Ministry and theology… like a ninja.

Thinking through baptism prep

Yesterday in one of my college discussion groups we were talking about baptism, especially how we go about helping people prepare for it.  Some were saying very little prep happens in their church, others maybe five or six 1 hour sessions.  Some went through a book like ‘A Sneaking Suspicion (with high school students).

It got me thinking back to an essay I wrote in 1st year on the Didache (a 2nd century Christian document describing church practice).  Those guys back then made people go through a ‘catechism’ (pre-baptism teaching) for three years before they were allowed to get baptized and take communion.  Until then they were asked to leave the meeting room, along with all the unbaptized visitors, at the part of the church service where communion was shared.

That seems ridiculous now, with most churches seeing baptism as something which they want to encourage people to do with little or no requirements other than profess a faith in Jesus.

But perhaps we need to go back to being a bit more 1st century hard core.

Most agree that baptism is one of the most important steps in a Christians life, whether you have a sacramental view of it or not.  My own church tries to review its growth not on numbers coming to Sunday services, but based on how many people are getting baptized.  And yet when was the last time you heard baptism preached?  Have you ever been to a church that has a high view of baptism?  Where preparation is not just a cursory glance over the gospel of Mark, but a serious process which includes serious teaching on Christian life practices, ethics, theology, prayer, evangelism… the list could go on?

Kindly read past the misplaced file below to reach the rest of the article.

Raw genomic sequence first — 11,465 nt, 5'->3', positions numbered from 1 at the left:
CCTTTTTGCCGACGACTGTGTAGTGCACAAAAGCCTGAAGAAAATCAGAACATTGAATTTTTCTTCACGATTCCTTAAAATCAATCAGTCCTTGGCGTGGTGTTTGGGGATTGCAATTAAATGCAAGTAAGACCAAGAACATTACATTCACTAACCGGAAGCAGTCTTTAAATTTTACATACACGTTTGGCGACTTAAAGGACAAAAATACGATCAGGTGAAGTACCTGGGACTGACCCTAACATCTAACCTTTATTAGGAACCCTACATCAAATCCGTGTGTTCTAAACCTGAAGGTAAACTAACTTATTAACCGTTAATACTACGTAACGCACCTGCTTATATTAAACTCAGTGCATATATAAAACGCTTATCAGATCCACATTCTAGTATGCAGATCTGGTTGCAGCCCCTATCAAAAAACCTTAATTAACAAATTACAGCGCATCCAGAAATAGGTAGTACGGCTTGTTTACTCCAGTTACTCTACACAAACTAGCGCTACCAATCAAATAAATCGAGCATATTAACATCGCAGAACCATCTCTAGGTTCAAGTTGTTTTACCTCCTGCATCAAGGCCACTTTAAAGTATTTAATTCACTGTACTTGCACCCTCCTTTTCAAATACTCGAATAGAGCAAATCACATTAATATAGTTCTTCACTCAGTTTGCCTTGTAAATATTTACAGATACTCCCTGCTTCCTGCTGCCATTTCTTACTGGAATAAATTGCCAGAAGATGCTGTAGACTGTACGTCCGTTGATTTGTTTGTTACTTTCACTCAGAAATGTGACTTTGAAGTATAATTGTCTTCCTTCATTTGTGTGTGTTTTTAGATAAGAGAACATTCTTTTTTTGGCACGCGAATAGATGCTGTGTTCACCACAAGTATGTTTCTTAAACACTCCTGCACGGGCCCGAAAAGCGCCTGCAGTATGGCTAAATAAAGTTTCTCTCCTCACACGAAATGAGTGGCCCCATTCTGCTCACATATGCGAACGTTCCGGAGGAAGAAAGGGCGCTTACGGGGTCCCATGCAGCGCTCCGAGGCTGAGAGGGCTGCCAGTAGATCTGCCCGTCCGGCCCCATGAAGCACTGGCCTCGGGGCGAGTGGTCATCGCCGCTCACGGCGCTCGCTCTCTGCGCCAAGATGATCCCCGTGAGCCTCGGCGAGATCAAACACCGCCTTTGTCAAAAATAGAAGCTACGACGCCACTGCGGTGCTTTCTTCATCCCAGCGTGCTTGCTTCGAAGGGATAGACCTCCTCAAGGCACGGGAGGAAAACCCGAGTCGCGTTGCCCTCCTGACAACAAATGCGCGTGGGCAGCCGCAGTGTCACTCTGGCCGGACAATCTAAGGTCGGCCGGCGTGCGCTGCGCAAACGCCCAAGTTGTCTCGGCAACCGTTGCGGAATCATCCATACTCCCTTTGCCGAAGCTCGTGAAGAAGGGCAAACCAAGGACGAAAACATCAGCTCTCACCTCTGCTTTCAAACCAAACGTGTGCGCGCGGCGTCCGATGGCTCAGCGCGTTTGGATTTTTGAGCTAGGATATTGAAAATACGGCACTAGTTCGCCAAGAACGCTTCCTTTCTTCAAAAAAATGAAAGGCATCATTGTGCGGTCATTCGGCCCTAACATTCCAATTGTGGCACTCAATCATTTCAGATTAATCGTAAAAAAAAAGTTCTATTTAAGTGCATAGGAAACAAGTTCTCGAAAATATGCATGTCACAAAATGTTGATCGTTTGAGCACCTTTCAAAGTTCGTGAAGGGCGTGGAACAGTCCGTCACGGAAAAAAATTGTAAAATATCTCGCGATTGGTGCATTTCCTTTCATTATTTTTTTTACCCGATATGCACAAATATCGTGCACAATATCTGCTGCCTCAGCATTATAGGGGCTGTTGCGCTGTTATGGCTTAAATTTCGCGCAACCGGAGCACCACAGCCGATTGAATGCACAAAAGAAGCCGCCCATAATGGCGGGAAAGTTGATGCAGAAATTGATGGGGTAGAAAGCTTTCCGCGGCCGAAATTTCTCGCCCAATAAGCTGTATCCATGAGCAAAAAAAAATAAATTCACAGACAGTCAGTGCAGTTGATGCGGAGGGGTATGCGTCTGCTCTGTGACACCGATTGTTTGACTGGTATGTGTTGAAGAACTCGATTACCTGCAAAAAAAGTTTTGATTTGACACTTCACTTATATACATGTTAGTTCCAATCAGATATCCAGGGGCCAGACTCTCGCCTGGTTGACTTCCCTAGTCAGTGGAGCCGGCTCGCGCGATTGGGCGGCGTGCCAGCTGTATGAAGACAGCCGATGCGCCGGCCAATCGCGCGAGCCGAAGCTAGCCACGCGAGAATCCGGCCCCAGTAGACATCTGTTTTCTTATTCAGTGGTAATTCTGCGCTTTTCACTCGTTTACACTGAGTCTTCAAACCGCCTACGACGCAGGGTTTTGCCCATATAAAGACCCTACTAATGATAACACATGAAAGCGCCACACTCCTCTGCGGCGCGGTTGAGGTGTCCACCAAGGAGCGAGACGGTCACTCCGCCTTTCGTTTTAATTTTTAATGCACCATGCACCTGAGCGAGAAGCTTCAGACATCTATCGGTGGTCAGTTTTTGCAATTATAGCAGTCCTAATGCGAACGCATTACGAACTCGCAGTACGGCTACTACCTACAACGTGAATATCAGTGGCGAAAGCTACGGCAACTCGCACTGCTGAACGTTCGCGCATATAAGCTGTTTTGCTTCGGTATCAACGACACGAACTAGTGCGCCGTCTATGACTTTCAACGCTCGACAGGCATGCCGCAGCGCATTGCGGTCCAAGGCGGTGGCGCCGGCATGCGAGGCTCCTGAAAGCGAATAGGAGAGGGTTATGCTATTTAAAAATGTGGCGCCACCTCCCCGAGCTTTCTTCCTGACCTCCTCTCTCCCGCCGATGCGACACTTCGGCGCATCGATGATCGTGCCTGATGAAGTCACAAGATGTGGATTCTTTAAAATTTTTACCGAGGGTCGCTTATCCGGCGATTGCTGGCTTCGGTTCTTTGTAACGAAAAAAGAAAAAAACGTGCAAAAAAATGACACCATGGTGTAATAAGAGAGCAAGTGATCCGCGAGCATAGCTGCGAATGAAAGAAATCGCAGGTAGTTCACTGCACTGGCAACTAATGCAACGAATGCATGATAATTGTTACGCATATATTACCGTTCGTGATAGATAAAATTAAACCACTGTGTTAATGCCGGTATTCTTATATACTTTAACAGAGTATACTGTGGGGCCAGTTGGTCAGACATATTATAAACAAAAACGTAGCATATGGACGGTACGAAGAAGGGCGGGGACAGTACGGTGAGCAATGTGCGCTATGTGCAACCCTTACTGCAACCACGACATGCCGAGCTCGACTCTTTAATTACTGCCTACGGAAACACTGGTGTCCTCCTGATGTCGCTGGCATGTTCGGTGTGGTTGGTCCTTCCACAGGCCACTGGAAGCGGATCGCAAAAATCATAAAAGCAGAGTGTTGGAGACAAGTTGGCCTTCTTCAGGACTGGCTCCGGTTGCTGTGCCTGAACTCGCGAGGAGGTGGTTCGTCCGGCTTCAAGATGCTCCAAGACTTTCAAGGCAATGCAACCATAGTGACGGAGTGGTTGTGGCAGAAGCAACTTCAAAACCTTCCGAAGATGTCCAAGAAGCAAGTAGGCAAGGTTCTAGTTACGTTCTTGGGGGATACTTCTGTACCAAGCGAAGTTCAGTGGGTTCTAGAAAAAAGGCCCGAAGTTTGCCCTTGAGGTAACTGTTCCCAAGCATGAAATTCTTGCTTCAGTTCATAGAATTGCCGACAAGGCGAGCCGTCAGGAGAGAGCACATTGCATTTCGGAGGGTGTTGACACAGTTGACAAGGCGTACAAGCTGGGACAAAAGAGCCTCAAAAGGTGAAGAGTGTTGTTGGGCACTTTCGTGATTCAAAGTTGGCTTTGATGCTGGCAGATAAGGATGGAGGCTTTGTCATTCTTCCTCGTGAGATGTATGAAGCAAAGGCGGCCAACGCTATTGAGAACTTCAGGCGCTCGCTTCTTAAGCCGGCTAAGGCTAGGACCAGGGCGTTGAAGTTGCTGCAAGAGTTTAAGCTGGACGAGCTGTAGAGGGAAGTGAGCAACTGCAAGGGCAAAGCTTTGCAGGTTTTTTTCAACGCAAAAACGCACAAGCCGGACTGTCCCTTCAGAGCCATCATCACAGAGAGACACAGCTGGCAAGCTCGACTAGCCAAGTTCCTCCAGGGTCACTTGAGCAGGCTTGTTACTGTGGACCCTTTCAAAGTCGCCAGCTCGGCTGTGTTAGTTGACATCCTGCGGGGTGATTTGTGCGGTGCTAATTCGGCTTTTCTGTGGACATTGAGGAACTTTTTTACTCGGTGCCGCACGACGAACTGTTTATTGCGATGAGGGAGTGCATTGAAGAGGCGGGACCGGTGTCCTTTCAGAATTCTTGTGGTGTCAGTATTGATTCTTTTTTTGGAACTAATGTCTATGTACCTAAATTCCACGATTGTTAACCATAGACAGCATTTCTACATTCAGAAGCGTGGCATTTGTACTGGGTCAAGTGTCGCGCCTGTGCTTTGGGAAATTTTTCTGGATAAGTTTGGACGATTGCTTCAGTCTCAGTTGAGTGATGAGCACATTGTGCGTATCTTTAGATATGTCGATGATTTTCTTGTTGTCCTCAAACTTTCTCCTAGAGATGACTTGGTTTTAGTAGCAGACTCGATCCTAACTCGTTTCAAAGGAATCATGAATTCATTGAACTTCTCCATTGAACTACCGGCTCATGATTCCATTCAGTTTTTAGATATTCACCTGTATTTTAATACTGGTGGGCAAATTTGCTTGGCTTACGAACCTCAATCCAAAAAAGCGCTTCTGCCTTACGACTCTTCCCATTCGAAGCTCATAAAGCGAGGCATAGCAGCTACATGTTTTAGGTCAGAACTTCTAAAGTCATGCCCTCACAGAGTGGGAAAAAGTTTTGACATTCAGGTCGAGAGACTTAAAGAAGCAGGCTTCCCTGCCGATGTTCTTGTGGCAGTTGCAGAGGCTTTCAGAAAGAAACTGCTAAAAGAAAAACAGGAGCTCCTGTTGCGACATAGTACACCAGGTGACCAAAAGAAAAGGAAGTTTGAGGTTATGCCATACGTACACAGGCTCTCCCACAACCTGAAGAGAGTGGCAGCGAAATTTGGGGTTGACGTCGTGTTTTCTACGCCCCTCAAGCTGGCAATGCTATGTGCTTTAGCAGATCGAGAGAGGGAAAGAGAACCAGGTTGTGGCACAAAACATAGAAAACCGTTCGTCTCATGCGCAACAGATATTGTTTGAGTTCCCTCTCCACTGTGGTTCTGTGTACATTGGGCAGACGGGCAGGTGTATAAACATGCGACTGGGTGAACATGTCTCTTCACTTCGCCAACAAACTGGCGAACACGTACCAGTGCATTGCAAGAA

The leader of our discussion group pointed out that the Catholics really have it over us evangelicals in this area.  Their preparation course runs for an entire year, from one Easter to the next.

Today many people are still getting their knickers in a knot over infant vs. believer’s baptism.  Maybe we should stop arguing over that and start wondering if the people we are baptizing, or confirming, are actually prepared enough to take this step and hit the ground running towards the finish line.

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One response

  1. Good piece. I can’t remember the last time I heard baptism preached on, except for MD raving on about how many people got baptised at this or that service. I think it would be a really good thing to preach on for the discipleship of a church (what does it mean to be signed up? What is this bigger thing you’re part of that baptism signifies? cool questions…) I have a friend (although we’ve lost contact) who professed faith and was baptised too early, then soon after disappeared with no follow-up and accountability from the church that baptised them. I think the church failed them, and I don’t like the idea of it happening to anybody 😦

    Still, the New Testament seems to have quite a few places where people are baptised really quickly (Cornelius et. al, Philippian jailer, Ethiopian eunuch, etc.) – how theologically equipped were they, other than being moved by the Holy Spirit? And what allowances do we make for the time and place?

    Today many people are still getting their knickers in a knot over infant vs. believer’s baptism. Maybe we should stop arguing over that and start wondering if the people we are baptizing, or confirming, are actually prepared enough to take this step and hit the ground running towards the finish line.

    A very good question. And if you are going to infant baptise (something I have no problem with at all) then it’s beholden on the church to ensure the kid’s parents are in a sound place spiritually, too.

    August 16, 2011 at 2:31 pm

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